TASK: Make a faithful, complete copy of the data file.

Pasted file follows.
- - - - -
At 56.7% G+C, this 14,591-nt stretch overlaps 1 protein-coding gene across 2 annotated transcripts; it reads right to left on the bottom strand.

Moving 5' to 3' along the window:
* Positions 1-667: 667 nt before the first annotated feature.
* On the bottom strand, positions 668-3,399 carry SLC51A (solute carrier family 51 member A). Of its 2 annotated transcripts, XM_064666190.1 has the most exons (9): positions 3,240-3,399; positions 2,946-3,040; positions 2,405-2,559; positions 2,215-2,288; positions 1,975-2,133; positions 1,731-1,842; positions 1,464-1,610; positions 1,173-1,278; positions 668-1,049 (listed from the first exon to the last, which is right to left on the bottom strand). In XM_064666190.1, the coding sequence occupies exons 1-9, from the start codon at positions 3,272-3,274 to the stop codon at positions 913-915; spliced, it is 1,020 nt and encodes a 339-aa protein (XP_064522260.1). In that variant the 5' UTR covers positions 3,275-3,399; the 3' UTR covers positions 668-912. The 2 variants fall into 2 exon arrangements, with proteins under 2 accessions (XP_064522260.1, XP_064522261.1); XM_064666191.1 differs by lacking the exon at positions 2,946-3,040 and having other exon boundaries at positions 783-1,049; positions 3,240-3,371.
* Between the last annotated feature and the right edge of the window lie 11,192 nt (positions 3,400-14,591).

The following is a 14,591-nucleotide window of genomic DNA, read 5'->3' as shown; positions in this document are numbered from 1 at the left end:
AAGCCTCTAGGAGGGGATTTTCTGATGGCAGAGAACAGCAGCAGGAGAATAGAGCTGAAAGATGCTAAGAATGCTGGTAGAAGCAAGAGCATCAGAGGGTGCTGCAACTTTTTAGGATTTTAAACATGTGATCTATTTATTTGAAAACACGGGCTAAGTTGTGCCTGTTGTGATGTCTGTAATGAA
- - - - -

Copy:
At 56.7% G+C, this 14,591-nt stretch overlaps 1 protein-coding gene across 2 annotated transcripts; it reads right to left on the bottom strand.

Moving 5' to 3' along the window:
* Positions 1-667: 667 nt before the first annotated feature.
* On the bottom strand, positions 668-3,399 carry SLC51A (solute carrier family 51 member A). Of its 2 annotated transcripts, XM_064666190.1 has the most exons (9): positions 3,240-3,399; positions 2,946-3,040; positions 2,405-2,559; positions 2,215-2,288; positions 1,975-2,133; positions 1,731-1,842; positions 1,464-1,610; positions 1,173-1,278; positions 668-1,049 (listed from the first exon to the last, which is right to left on the bottom strand). In XM_064666190.1, the coding sequence occupies exons 1-9, from the start codon at positions 3,272-3,274 to the stop codon at positions 913-915; spliced, it is 1,020 nt and encodes a 339-aa protein (XP_064522260.1). In that variant the 5' UTR covers positions 3,275-3,399; the 3' UTR covers positions 668-912. The 2 variants fall into 2 exon arrangements, with proteins under 2 accessions (XP_064522260.1, XP_064522261.1); XM_064666191.1 differs by lacking the exon at positions 2,946-3,040 and having other exon boundaries at positions 783-1,049; positions 3,240-3,371.
* Between the last annotated feature and the right edge of the window lie 11,192 nt (positions 3,400-14,591).

The following is a 14,591-nucleotide window of genomic DNA, read 5'->3' as shown; positions in this document are numbered from 1 at the left end:
AAGCCTCTAGGAGGGGATTTTCTGATGGCAGAGAACAGCAGCAGGAGAATAGAGCTGAAAGATGCTAAGAATGCTGGTAGAAGCAAGAGCATCAGAGGGTGCTGCAACTTTTTAGGATTTTAAACATGTGATCTATTTATTTGAAAACACGGGCTAAGTTGTGCCTGTTGTGATGTCTGTAATGAA